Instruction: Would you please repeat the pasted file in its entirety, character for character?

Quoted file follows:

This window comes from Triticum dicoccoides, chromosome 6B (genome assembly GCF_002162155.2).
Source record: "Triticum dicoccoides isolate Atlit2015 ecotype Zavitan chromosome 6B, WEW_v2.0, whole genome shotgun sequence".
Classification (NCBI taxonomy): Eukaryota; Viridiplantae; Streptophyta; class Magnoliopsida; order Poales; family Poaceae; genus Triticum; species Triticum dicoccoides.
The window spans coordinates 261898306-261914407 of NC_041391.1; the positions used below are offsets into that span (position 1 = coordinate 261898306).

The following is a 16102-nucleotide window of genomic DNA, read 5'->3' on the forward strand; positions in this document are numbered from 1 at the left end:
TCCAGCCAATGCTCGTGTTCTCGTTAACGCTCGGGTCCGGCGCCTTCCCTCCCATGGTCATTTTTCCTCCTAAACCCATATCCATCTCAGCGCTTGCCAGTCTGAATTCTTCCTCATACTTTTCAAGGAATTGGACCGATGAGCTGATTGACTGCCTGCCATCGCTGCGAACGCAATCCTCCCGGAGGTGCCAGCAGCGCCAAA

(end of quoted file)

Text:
This window comes from Triticum dicoccoides, chromosome 6B (genome assembly GCF_002162155.2).
Source record: "Triticum dicoccoides isolate Atlit2015 ecotype Zavitan chromosome 6B, WEW_v2.0, whole genome shotgun sequence".
Classification (NCBI taxonomy): Eukaryota; Viridiplantae; Streptophyta; class Magnoliopsida; order Poales; family Poaceae; genus Triticum; species Triticum dicoccoides.
The window spans coordinates 261898306-261914407 of NC_041391.1; the positions used below are offsets into that span (position 1 = coordinate 261898306).

The following is a 16102-nucleotide window of genomic DNA, read 5'->3' on the forward strand; positions in this document are numbered from 1 at the left end:
TCCAGCCAATGCTCGTGTTCTCGTTAACGCTCGGGTCCGGCGCCTTCCCTCCCATGGTCATTTTTCCTCCTAAACCCATATCCATCTCAGCGCTTGCCAGTCTGAATTCTTCCTCATACTTTTCAAGGAATTGGACCGATGAGCTGATTGACTGCCTGCCATCGCTGCGAACGCAATCCTCCCGGAGGTGCCAGCAGCGCCAAA